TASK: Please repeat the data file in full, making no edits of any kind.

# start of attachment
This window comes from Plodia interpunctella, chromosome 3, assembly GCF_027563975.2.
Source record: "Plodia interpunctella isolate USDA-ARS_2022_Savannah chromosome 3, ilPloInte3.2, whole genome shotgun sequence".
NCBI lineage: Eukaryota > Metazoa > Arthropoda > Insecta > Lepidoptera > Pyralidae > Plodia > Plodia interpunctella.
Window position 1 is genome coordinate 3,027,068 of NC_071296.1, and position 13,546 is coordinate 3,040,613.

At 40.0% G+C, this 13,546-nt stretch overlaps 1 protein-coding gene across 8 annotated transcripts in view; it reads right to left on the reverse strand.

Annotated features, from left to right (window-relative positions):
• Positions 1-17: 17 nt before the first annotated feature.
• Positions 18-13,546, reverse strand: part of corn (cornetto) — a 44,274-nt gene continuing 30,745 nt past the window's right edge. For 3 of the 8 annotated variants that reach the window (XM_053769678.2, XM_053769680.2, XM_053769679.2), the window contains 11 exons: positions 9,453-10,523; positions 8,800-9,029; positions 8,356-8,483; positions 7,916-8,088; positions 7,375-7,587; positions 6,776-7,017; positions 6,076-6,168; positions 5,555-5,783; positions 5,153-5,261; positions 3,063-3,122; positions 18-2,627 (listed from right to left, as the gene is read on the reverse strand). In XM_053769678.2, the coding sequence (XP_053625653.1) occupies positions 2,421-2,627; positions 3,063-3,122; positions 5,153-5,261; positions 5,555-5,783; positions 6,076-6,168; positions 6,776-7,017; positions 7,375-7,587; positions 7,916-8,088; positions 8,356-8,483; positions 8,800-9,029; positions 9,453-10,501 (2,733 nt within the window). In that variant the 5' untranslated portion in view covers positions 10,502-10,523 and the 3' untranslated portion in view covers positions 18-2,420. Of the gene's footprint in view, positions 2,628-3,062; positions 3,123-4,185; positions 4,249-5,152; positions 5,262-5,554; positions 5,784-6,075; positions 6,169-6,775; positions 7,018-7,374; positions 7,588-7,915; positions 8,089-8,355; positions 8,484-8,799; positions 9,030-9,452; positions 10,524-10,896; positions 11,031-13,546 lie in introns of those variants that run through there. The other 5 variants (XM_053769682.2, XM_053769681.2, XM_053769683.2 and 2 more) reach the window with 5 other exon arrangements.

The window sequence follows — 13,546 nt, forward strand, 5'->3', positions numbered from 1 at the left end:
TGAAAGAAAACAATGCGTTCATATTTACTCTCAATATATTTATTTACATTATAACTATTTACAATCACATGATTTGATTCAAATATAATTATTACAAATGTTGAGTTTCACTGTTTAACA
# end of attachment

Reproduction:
This window comes from Plodia interpunctella, chromosome 3, assembly GCF_027563975.2.
Source record: "Plodia interpunctella isolate USDA-ARS_2022_Savannah chromosome 3, ilPloInte3.2, whole genome shotgun sequence".
NCBI lineage: Eukaryota > Metazoa > Arthropoda > Insecta > Lepidoptera > Pyralidae > Plodia > Plodia interpunctella.
Window position 1 is genome coordinate 3,027,068 of NC_071296.1, and position 13,546 is coordinate 3,040,613.

At 40.0% G+C, this 13,546-nt stretch overlaps 1 protein-coding gene across 8 annotated transcripts in view; it reads right to left on the reverse strand.

Annotated features, from left to right (window-relative positions):
• Positions 1-17: 17 nt before the first annotated feature.
• Positions 18-13,546, reverse strand: part of corn (cornetto) — a 44,274-nt gene continuing 30,745 nt past the window's right edge. For 3 of the 8 annotated variants that reach the window (XM_053769678.2, XM_053769680.2, XM_053769679.2), the window contains 11 exons: positions 9,453-10,523; positions 8,800-9,029; positions 8,356-8,483; positions 7,916-8,088; positions 7,375-7,587; positions 6,776-7,017; positions 6,076-6,168; positions 5,555-5,783; positions 5,153-5,261; positions 3,063-3,122; positions 18-2,627 (listed from right to left, as the gene is read on the reverse strand). In XM_053769678.2, the coding sequence (XP_053625653.1) occupies positions 2,421-2,627; positions 3,063-3,122; positions 5,153-5,261; positions 5,555-5,783; positions 6,076-6,168; positions 6,776-7,017; positions 7,375-7,587; positions 7,916-8,088; positions 8,356-8,483; positions 8,800-9,029; positions 9,453-10,501 (2,733 nt within the window). In that variant the 5' untranslated portion in view covers positions 10,502-10,523 and the 3' untranslated portion in view covers positions 18-2,420. Of the gene's footprint in view, positions 2,628-3,062; positions 3,123-4,185; positions 4,249-5,152; positions 5,262-5,554; positions 5,784-6,075; positions 6,169-6,775; positions 7,018-7,374; positions 7,588-7,915; positions 8,089-8,355; positions 8,484-8,799; positions 9,030-9,452; positions 10,524-10,896; positions 11,031-13,546 lie in introns of those variants that run through there. The other 5 variants (XM_053769682.2, XM_053769681.2, XM_053769683.2 and 2 more) reach the window with 5 other exon arrangements.

The window sequence follows — 13,546 nt, forward strand, 5'->3', positions numbered from 1 at the left end:
TGAAAGAAAACAATGCGTTCATATTTACTCTCAATATATTTATTTACATTATAACTATTTACAATCACATGATTTGATTCAAATATAATTATTACAAATGTTGAGTTTCACTGTTTAACA